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Columbia University Digital Knowledge Ventures The Architecture and Development of New York City with Andrew S. Dolkart
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The Woolworth Lobby
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The Woolworth Lobby
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The Woolworth Building's lobby is one of the most spectacular publicly accessible spaces in New York (although it is currently closed to the public), and it really exemplifies the design ideas of lobbies in the first generation of office buildings. This lobby is extraordinarily lavish, yet the lobby serves only one purpose really, which is to get people from the street to the elevators. But clearly there was a lot more to the lobby than just a utilitarian space.

Woolworth spent an enormous amount of money on the lobby. It is one of the most lavish spaces in New York. And what is, of course, ironic about it is that Woolworth's fortune came from frugal shopping, from people spending their nickels and dimes at Woolworth stores, and yet the lobby makes no allusion to that kind of frugality—it is richly decorated with heavily veined marble from Greece and marble floors from Vermont. Designers, artists, and sculptors were hired to make the building lobby absolutely extraordinary.

And why was this done? Well, because the lobby said something about Woolworth and Woolworth's partner in the construction, the Irving National Bank. These were major corporations and they wanted a presence in the lobby, so that you knew when you arrived here that you had arrived someplace important. And this is made even more evident by the extensive use of W's, the initial for Woolworth, and caricatures done by a very famous caricaturist in the early twentieth century named Tom Johnson, who did caricatures of all the people involved with the construction of the building. There is Woolworth counting his nickels and dimes; there is Cass Gilbert cradling a model of the building; there is Gunvald Aus, the engineer, holding onto a steel beam; and there are others as well. All of these say something about the importance of the Woolworth Corporation.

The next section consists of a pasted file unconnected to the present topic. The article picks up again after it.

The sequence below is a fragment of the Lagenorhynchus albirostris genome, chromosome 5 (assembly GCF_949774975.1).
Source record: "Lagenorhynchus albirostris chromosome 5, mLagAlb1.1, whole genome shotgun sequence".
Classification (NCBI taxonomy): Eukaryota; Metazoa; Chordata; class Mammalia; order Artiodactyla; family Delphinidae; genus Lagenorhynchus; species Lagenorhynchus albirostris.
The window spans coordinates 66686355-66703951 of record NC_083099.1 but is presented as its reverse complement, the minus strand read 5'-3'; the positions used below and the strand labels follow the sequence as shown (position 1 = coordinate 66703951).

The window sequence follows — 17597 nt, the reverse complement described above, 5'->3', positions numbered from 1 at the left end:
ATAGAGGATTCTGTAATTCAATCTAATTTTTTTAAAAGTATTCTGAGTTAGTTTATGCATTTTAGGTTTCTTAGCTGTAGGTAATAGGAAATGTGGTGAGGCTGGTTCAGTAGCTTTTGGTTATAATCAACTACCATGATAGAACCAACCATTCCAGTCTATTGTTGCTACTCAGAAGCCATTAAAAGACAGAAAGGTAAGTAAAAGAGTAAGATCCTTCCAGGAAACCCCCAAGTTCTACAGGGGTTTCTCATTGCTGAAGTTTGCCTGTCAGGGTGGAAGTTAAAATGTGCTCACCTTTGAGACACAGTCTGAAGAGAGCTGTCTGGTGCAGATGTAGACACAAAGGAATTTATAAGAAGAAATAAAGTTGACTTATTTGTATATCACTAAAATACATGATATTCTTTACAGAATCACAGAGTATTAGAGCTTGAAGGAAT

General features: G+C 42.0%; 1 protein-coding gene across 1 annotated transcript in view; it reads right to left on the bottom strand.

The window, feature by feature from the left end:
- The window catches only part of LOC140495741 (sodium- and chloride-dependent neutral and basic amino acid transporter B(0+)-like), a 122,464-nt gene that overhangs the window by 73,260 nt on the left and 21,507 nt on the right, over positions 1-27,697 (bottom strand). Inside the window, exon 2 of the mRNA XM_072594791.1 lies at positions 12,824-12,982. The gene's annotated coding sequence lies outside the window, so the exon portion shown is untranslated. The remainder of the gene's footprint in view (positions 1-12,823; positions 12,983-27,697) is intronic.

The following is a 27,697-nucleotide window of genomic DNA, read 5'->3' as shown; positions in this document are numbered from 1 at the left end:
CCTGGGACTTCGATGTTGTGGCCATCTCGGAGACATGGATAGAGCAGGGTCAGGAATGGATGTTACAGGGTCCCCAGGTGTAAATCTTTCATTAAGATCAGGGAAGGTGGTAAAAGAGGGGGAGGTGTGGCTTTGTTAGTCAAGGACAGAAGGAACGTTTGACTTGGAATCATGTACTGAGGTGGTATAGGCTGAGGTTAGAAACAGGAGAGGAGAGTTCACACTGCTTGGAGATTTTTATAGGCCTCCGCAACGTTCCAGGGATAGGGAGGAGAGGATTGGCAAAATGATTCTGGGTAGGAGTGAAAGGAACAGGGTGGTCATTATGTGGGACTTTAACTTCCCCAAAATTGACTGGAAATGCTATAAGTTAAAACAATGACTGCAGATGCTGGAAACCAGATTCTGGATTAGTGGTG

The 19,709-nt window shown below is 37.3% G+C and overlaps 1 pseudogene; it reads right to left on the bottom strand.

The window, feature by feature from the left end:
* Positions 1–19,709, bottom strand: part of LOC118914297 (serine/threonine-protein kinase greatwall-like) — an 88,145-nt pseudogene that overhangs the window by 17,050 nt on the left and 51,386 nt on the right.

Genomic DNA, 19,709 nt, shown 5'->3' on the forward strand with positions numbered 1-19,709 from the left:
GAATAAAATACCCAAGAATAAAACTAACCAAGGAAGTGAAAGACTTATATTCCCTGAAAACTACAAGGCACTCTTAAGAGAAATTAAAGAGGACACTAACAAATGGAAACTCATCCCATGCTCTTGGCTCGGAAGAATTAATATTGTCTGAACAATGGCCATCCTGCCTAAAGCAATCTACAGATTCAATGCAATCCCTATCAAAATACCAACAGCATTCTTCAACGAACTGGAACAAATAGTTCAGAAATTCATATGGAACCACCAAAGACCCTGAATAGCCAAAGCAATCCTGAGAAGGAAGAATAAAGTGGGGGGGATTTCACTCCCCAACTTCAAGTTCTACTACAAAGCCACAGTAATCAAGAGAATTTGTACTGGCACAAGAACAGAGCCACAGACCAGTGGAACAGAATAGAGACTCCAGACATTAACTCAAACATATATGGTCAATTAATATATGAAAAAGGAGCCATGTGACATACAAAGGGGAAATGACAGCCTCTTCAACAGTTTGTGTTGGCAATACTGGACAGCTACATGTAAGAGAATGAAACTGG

In addition, the building was primarily a rental building. Woolworth only occupied a floor and a half of the building, and one way to attract tenants was to have an exquisite lobby so that when tenants or their guests came here they would know that they had arrived someplace important.

The way in which the lobby is designed is very carefully thought out. There is a small intermediate outer lobby, and then you go through a series of revolving doors and you burst into this brightly colored, very tall space.

Heineicke and Bowen, a very prominent decorating firm in the early twentieth century, was hired to do most of the work inside, and they prepared barrel-vaulted mosaics filled with flowers and birds and other ornament that were modeled after the early Christian mosaics in Ravenna, Italy. They were responsible for the stained-glass dome over the marble staircase that led to the Irving Bank. And it was they who put together the marble, the bronze, the plaster, the mosaics, and the stained glass—all of the different materials used to create this very special interior.

One of the things that is always worth looking at in these early lobbies are the mailboxes, the directory boards, and the elevators, which were often designed in an extremely beautiful way. And the mailboxes here are still intact. They are bronze; they have Gothic ornament, which echo the exterior of the building; they have W's for Woolworth; and they have shields with caducei on them, a symbol of Mercury, the god of commerce, which was appropriate for this major, major commercial undertaking.

Much of the detail in the building says something about Woolworth or about the ideals behind the building. The stained glass has dates on it, including the date that the first Woolworth store opened, 1879, and 1913, the date that the Woolworth Building was completed. There are also murals in the building, one about labor and one about commerce, which are two themes that run through the building.

This, in addition to the W's and the heads of people involved with the building, are all very specific to the ideas of the Woolworth Building.


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